These filters “regenerate” automatically, approximately every 500 km, so as not to clog up. Peaks occur during this process, which can occur over a distance of 15 km.
Since the “dieselgate” and rigged engines scandal in 2015, we know that diesel vehicles are big emitters of nitrogen oxides, a very toxic gas that contributes to air pollution. They would also spit out fine particles, very dangerous for health, in large quantities, during the cleaning phase of the filter supposed to eliminate them. A study, published Monday January 13 by the European NGO Transport & Environment (T&E), shows that the most recent diesel models reject up to a thousand times more particles during this so-called regeneration phase than in normal use.
The particles emitted by diesel engines were classified as carcinogenic in 2012. For ten years, diesel vehicles must be equipped with particle filters. These are cleaned automatically, approximately every 500 kilometers, so as not to clog up. During this process, which can occur in the city and over a distance of 15 kilometers, there are peaks of particles exceeding the legal limits for particle emissions by more than 100%, notes the study.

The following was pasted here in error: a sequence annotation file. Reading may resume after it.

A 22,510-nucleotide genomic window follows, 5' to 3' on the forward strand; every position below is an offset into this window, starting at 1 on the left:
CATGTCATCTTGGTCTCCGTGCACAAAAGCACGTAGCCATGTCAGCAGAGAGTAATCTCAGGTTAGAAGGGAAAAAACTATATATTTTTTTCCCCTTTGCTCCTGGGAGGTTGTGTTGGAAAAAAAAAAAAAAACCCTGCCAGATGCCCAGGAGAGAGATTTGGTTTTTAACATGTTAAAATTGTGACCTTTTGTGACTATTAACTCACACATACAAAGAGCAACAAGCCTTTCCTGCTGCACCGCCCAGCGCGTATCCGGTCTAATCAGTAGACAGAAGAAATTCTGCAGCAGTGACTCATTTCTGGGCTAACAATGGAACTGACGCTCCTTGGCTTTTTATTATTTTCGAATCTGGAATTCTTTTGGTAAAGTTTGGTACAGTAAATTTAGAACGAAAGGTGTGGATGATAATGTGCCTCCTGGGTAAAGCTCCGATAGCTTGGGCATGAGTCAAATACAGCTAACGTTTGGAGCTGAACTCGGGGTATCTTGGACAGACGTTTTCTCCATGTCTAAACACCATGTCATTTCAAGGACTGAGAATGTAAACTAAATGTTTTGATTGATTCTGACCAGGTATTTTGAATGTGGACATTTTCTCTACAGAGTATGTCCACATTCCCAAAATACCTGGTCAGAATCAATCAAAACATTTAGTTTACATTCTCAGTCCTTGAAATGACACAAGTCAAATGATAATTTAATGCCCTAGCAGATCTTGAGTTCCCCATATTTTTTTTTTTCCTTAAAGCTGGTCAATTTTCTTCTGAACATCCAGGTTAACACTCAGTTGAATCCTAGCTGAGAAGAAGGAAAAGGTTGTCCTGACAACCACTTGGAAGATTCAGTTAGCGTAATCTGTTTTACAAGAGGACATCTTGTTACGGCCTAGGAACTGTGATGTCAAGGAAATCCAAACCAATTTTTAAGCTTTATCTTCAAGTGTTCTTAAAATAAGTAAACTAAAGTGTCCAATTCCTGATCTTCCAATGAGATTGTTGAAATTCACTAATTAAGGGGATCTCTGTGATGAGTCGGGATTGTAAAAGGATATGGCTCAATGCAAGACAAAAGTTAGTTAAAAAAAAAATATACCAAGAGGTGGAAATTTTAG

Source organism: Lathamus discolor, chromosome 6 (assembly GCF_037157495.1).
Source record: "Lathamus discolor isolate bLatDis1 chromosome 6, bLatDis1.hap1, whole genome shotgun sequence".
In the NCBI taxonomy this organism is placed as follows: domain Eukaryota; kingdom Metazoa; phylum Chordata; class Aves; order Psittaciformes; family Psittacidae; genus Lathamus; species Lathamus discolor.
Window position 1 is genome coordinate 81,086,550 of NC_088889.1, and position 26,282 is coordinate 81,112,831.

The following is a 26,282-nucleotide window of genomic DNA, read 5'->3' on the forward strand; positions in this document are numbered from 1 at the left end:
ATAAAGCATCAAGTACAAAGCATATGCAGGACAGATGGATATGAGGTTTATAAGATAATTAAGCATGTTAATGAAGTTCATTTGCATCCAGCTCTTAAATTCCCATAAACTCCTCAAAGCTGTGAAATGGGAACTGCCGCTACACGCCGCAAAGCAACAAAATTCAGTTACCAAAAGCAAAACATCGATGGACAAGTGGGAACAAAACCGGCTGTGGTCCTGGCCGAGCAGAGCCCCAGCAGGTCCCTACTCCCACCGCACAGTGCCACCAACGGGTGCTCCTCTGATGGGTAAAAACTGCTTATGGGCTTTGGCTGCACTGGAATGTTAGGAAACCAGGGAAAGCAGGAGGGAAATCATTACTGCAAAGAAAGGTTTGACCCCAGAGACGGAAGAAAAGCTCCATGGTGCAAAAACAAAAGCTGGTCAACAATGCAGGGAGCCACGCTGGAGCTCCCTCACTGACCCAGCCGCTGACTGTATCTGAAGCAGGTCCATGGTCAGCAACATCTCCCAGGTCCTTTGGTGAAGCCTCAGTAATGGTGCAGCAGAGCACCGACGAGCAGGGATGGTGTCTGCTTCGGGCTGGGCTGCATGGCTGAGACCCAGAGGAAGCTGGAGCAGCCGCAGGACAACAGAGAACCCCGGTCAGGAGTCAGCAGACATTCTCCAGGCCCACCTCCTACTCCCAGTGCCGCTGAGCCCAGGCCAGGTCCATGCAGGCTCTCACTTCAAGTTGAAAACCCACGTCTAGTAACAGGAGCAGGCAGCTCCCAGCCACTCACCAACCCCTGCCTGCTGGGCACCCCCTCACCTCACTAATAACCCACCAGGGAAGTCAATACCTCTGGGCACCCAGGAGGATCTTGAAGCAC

However, the approval tests do not take into account the emissions linked to these regeneration phases. According to the NGO’s calculations, 45 million cars are fitted with filters in Europe, which corresponds to around 1.3 billion regenerations each year, or on average twenty-eight cleanings per year per vehicle.
To achieve these results, T&E called on the independent firm Ricardo, which works in particular for the European Commission. Its experts conducted laboratory tests on two particularly popular latest generation diesel vehicles: the Nissan Qashqai, the second best-selling car in Europe in 2018 in the SUV category, and the Opel Astra, the fourth most purchased vehicle among sedans.
These two cars have been approved according to the most stringent Euro 6d-temp standard currently in force. The European limit is set at 600 billion particles per kilometer (p / km). According to tests conducted by the Ricardo firm, during the cleaning phase, the Nissan Qashqai emits 790 billion p / km and the Opel Astra 1,300 billion p / km, respectively 32% and 117% more than the norm.
“These tests show that the new diesel cars are still not clean”
Another discovery, these exceedances still increase respectively from 11% to 184% when ultra-fine particles (of the order of a nanometer) are taken into account, the most dangerous because they penetrate deep into the body, up to the brain. Ultrafine particles are not regulated and are therefore not checked during vehicle approval tests. Tests finally show that the number of particles emitted remains high thirty minutes after the end of the cleaning phase under urban driving conditions.